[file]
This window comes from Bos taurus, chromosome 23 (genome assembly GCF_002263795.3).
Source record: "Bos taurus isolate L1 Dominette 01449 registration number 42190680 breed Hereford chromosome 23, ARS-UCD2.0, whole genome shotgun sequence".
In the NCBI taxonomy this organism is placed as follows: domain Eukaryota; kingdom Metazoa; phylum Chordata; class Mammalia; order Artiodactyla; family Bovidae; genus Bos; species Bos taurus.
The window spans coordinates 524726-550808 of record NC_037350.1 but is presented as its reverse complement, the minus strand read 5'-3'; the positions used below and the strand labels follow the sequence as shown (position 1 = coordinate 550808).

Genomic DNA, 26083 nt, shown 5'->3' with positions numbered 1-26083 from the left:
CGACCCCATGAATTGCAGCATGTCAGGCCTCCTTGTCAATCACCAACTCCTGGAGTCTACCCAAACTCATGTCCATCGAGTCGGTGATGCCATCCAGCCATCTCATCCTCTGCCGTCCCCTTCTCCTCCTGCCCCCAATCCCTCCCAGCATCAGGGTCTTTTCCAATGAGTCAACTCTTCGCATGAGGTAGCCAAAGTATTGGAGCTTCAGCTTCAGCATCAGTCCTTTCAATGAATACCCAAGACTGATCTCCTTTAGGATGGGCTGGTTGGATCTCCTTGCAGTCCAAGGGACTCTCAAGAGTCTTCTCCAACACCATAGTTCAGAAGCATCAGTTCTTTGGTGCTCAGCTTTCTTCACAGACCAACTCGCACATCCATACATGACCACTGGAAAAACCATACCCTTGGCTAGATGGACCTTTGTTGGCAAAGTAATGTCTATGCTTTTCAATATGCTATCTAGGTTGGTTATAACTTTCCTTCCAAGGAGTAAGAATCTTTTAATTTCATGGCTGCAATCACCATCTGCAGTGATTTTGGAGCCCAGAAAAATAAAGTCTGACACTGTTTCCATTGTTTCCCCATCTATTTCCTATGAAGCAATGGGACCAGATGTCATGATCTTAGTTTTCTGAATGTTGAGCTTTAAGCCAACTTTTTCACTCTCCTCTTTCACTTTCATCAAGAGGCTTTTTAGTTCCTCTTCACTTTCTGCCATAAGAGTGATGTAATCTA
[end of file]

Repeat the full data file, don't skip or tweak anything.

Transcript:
This window comes from Bos taurus, chromosome 23 (genome assembly GCF_002263795.3).
Source record: "Bos taurus isolate L1 Dominette 01449 registration number 42190680 breed Hereford chromosome 23, ARS-UCD2.0, whole genome shotgun sequence".
In the NCBI taxonomy this organism is placed as follows: domain Eukaryota; kingdom Metazoa; phylum Chordata; class Mammalia; order Artiodactyla; family Bovidae; genus Bos; species Bos taurus.
The window spans coordinates 524726-550808 of record NC_037350.1 but is presented as its reverse complement, the minus strand read 5'-3'; the positions used below and the strand labels follow the sequence as shown (position 1 = coordinate 550808).

Genomic DNA, 26083 nt, shown 5'->3' with positions numbered 1-26083 from the left:
CGACCCCATGAATTGCAGCATGTCAGGCCTCCTTGTCAATCACCAACTCCTGGAGTCTACCCAAACTCATGTCCATCGAGTCGGTGATGCCATCCAGCCATCTCATCCTCTGCCGTCCCCTTCTCCTCCTGCCCCCAATCCCTCCCAGCATCAGGGTCTTTTCCAATGAGTCAACTCTTCGCATGAGGTAGCCAAAGTATTGGAGCTTCAGCTTCAGCATCAGTCCTTTCAATGAATACCCAAGACTGATCTCCTTTAGGATGGGCTGGTTGGATCTCCTTGCAGTCCAAGGGACTCTCAAGAGTCTTCTCCAACACCATAGTTCAGAAGCATCAGTTCTTTGGTGCTCAGCTTTCTTCACAGACCAACTCGCACATCCATACATGACCACTGGAAAAACCATACCCTTGGCTAGATGGACCTTTGTTGGCAAAGTAATGTCTATGCTTTTCAATATGCTATCTAGGTTGGTTATAACTTTCCTTCCAAGGAGTAAGAATCTTTTAATTTCATGGCTGCAATCACCATCTGCAGTGATTTTGGAGCCCAGAAAAATAAAGTCTGACACTGTTTCCATTGTTTCCCCATCTATTTCCTATGAAGCAATGGGACCAGATGTCATGATCTTAGTTTTCTGAATGTTGAGCTTTAAGCCAACTTTTTCACTCTCCTCTTTCACTTTCATCAAGAGGCTTTTTAGTTCCTCTTCACTTTCTGCCATAAGAGTGATGTAATCTA